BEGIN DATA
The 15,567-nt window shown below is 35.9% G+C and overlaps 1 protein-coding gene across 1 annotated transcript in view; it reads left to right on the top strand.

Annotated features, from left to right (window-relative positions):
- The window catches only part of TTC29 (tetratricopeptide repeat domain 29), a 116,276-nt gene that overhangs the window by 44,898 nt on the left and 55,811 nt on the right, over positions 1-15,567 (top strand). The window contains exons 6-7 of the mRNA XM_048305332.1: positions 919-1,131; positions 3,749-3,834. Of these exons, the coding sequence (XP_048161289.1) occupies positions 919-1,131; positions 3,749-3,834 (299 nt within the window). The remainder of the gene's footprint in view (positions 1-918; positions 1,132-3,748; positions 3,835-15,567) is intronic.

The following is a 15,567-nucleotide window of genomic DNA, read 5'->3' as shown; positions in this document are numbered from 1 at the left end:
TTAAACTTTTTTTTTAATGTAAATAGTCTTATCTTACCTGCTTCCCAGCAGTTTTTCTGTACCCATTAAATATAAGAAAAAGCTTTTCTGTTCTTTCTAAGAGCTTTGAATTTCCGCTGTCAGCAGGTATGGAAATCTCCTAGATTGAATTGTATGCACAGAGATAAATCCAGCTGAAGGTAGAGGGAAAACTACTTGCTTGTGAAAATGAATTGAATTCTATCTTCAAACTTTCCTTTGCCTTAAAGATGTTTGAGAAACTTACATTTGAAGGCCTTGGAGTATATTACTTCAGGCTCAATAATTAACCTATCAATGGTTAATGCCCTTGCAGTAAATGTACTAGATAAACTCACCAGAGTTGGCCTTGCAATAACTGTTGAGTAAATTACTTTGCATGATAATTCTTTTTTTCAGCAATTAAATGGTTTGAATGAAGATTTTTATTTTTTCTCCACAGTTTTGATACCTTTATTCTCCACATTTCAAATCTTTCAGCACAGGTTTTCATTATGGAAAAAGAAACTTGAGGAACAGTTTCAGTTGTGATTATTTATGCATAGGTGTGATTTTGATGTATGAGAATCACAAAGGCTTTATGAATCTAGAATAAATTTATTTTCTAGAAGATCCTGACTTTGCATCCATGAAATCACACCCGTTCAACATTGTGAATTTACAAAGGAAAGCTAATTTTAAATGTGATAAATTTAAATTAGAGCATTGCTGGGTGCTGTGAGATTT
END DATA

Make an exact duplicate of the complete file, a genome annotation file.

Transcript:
The 15,567-nt window shown below is 35.9% G+C and overlaps 1 protein-coding gene across 1 annotated transcript in view; it reads left to right on the top strand.

Annotated features, from left to right (window-relative positions):
- The window catches only part of TTC29 (tetratricopeptide repeat domain 29), a 116,276-nt gene that overhangs the window by 44,898 nt on the left and 55,811 nt on the right, over positions 1-15,567 (top strand). The window contains exons 6-7 of the mRNA XM_048305332.1: positions 919-1,131; positions 3,749-3,834. Of these exons, the coding sequence (XP_048161289.1) occupies positions 919-1,131; positions 3,749-3,834 (299 nt within the window). The remainder of the gene's footprint in view (positions 1-918; positions 1,132-3,748; positions 3,835-15,567) is intronic.

The following is a 15,567-nucleotide window of genomic DNA, read 5'->3' as shown; positions in this document are numbered from 1 at the left end:
TTAAACTTTTTTTTTAATGTAAATAGTCTTATCTTACCTGCTTCCCAGCAGTTTTTCTGTACCCATTAAATATAAGAAAAAGCTTTTCTGTTCTTTCTAAGAGCTTTGAATTTCCGCTGTCAGCAGGTATGGAAATCTCCTAGATTGAATTGTATGCACAGAGATAAATCCAGCTGAAGGTAGAGGGAAAACTACTTGCTTGTGAAAATGAATTGAATTCTATCTTCAAACTTTCCTTTGCCTTAAAGATGTTTGAGAAACTTACATTTGAAGGCCTTGGAGTATATTACTTCAGGCTCAATAATTAACCTATCAATGGTTAATGCCCTTGCAGTAAATGTACTAGATAAACTCACCAGAGTTGGCCTTGCAATAACTGTTGAGTAAATTACTTTGCATGATAATTCTTTTTTTCAGCAATTAAATGGTTTGAATGAAGATTTTTATTTTTTCTCCACAGTTTTGATACCTTTATTCTCCACATTTCAAATCTTTCAGCACAGGTTTTCATTATGGAAAAAGAAACTTGAGGAACAGTTTCAGTTGTGATTATTTATGCATAGGTGTGATTTTGATGTATGAGAATCACAAAGGCTTTATGAATCTAGAATAAATTTATTTTCTAGAAGATCCTGACTTTGCATCCATGAAATCACACCCGTTCAACATTGTGAATTTACAAAGGAAAGCTAATTTTAAATGTGATAAATTTAAATTAGAGCATTGCTGGGTGCTGTGAGATTT